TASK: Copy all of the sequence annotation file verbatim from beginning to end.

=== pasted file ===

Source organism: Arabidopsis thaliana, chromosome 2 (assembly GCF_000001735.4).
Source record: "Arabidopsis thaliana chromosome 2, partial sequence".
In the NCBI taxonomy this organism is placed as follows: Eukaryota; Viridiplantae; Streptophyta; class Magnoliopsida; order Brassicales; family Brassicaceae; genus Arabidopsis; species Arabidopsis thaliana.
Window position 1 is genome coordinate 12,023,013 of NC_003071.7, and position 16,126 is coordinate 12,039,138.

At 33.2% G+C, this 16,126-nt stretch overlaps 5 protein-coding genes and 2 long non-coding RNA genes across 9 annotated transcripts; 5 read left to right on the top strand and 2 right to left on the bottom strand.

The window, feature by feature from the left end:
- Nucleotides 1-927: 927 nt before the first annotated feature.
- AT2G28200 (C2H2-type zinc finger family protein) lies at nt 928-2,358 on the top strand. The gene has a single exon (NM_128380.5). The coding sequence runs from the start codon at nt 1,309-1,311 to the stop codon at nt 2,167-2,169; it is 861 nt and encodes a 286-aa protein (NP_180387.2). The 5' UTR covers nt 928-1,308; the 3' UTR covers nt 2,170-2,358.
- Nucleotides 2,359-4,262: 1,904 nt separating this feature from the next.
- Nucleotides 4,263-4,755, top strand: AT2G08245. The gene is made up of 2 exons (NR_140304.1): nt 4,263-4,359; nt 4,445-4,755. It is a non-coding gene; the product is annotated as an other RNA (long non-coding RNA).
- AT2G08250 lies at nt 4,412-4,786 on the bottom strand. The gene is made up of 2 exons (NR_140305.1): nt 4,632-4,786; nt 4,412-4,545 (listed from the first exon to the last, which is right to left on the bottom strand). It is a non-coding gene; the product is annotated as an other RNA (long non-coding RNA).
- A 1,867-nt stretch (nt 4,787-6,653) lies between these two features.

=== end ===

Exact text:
Source organism: Arabidopsis thaliana, chromosome 2 (assembly GCF_000001735.4).
Source record: "Arabidopsis thaliana chromosome 2, partial sequence".
In the NCBI taxonomy this organism is placed as follows: Eukaryota; Viridiplantae; Streptophyta; class Magnoliopsida; order Brassicales; family Brassicaceae; genus Arabidopsis; species Arabidopsis thaliana.
Window position 1 is genome coordinate 12,023,013 of NC_003071.7, and position 16,126 is coordinate 12,039,138.

At 33.2% G+C, this 16,126-nt stretch overlaps 5 protein-coding genes and 2 long non-coding RNA genes across 9 annotated transcripts; 5 read left to right on the top strand and 2 right to left on the bottom strand.

The window, feature by feature from the left end:
- Nucleotides 1-927: 927 nt before the first annotated feature.
- AT2G28200 (C2H2-type zinc finger family protein) lies at nt 928-2,358 on the top strand. The gene has a single exon (NM_128380.5). The coding sequence runs from the start codon at nt 1,309-1,311 to the stop codon at nt 2,167-2,169; it is 861 nt and encodes a 286-aa protein (NP_180387.2). The 5' UTR covers nt 928-1,308; the 3' UTR covers nt 2,170-2,358.
- Nucleotides 2,359-4,262: 1,904 nt separating this feature from the next.
- Nucleotides 4,263-4,755, top strand: AT2G08245. The gene is made up of 2 exons (NR_140304.1): nt 4,263-4,359; nt 4,445-4,755. It is a non-coding gene; the product is annotated as an other RNA (long non-coding RNA).
- AT2G08250 lies at nt 4,412-4,786 on the bottom strand. The gene is made up of 2 exons (NR_140305.1): nt 4,632-4,786; nt 4,412-4,545 (listed from the first exon to the last, which is right to left on the bottom strand). It is a non-coding gene; the product is annotated as an other RNA (long non-coding RNA).
- A 1,867-nt stretch (nt 4,787-6,653) lies between these two features.